Dental fillings are nothing to worry about. In fact, most people will require dental fillings at some point in their lives. Dental fillings will not require as complex of a procedure as some people believe. Nonetheless, people still have some fear and trepidation about the procedure. Below is information on dental fillings and the process as a whole.
The Basics of Dental Fillings: Identifying Cavities
Do not assume you will be able to determine when a tooth needs a filling. Only an oral health professional can determine when a cavity is present and needs the filling or if proper dental care will be the only necessary treatment. The dentist will use a small dental mirror to analyze the surfaces of your teeth. If any areas look abnormal, the dentist will closely examine the teeth.
It might also be necessary to X-ray the mouth or at least a portion of the mouth in order to determine the exact location of cavities. The type of treatment the dentist selects hinges on the extent of damage from the decay.
Preparing the Mouth for Cavity Removal
The dentist will numb your mouth prior to removing the decayed portion of the tooth. The dentist will likely use a numbing gel placed on the gum tissue near the tooth in question. The dentist will then apply a minor amount of the anesthetic to the gum tissue. The needle applying the anesthetic might sting for a brief moment.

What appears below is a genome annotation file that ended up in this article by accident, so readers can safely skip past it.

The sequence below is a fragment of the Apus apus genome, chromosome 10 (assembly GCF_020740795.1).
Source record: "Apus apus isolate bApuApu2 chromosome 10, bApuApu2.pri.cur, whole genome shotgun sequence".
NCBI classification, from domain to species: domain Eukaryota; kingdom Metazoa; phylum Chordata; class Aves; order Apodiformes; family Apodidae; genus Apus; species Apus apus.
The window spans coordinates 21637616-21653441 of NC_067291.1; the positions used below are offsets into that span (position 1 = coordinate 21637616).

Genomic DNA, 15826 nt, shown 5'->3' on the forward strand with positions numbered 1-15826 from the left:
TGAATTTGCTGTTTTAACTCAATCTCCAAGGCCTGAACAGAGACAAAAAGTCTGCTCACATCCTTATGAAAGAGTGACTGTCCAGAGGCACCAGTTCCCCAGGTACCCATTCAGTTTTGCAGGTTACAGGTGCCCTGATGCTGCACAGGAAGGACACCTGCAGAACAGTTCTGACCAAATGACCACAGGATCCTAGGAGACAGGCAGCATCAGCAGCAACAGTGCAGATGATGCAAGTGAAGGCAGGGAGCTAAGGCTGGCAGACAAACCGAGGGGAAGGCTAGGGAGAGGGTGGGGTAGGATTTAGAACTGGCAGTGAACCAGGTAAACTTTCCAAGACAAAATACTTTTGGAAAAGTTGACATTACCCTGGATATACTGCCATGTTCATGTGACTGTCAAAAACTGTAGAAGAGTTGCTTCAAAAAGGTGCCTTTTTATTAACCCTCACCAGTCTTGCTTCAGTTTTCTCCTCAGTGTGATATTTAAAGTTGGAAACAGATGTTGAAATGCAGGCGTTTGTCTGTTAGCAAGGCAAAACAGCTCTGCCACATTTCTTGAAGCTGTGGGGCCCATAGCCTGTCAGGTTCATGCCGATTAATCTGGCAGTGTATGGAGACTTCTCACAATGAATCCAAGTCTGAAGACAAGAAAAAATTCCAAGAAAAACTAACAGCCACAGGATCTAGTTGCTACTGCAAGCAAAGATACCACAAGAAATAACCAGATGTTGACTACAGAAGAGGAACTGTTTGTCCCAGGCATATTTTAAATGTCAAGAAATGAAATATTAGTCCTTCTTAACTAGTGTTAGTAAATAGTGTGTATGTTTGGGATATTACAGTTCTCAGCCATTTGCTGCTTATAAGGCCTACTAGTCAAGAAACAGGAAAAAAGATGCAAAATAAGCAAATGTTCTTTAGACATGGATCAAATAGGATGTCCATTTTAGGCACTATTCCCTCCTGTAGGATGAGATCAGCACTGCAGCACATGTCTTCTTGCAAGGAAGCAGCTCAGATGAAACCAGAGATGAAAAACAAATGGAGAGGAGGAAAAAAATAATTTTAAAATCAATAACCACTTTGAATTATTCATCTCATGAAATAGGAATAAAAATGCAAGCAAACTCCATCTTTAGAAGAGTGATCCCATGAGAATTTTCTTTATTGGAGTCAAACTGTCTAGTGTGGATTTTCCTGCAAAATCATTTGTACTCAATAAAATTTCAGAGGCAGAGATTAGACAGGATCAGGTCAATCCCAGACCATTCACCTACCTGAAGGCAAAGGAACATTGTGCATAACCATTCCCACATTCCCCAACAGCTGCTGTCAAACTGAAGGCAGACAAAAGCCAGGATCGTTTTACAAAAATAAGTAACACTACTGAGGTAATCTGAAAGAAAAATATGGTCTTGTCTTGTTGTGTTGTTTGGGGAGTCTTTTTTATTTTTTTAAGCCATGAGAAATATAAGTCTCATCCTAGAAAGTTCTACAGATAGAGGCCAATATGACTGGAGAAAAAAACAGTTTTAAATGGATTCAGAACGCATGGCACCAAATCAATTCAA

However, most people do not feel much pain after that moment. As soon as your mouth is numb, the dentist will remove the cavity.
The dentist drills the cavity along with the surrounding decayed portion of the tooth. This process will take a couple of minutes at most. You will have to keep your mouth open wide during this process. If you feel pain, raise your hand to notify the dentist. The dentist can temporarily pause the cavity removal and filling process until you are ready. After eliminating the entirety of the decay, it will be time to place the tooth filling.
The Placement of the Tooth Filling
The tooth filling will likely be a tooth-hued composite. The dentist removes the entire cavity the cavity from the tooth along with all bacteria before placing the filling. The dentist will secure the filling in place by smoothing it into the tooth grooves. He or she will then ensure the bite is correct, the filling is comfortable and that the filling receives the proper polish.
Life After Your Cavity Filling
Though your gums and lips will likely be numb for the first couple hours after the cavity filling, you will still be able to talk, drink and chew. Do your best to chew with care. Try to chew on the side of the mouth opposite the filling. Your tooth will likely be a bit sensitive in a week or two following the filling. This sensitivity is perfectly normal. You can reduce the chances of sensitivity by avoiding triggers like cold and hot beverages/foods.
For more information or to schedule an appointment with Old Alabama Dental Care, request an appointment in our Alpharetta dental office here: https://www.familydentistryonline.net. Or call us at (770) 200-4032.
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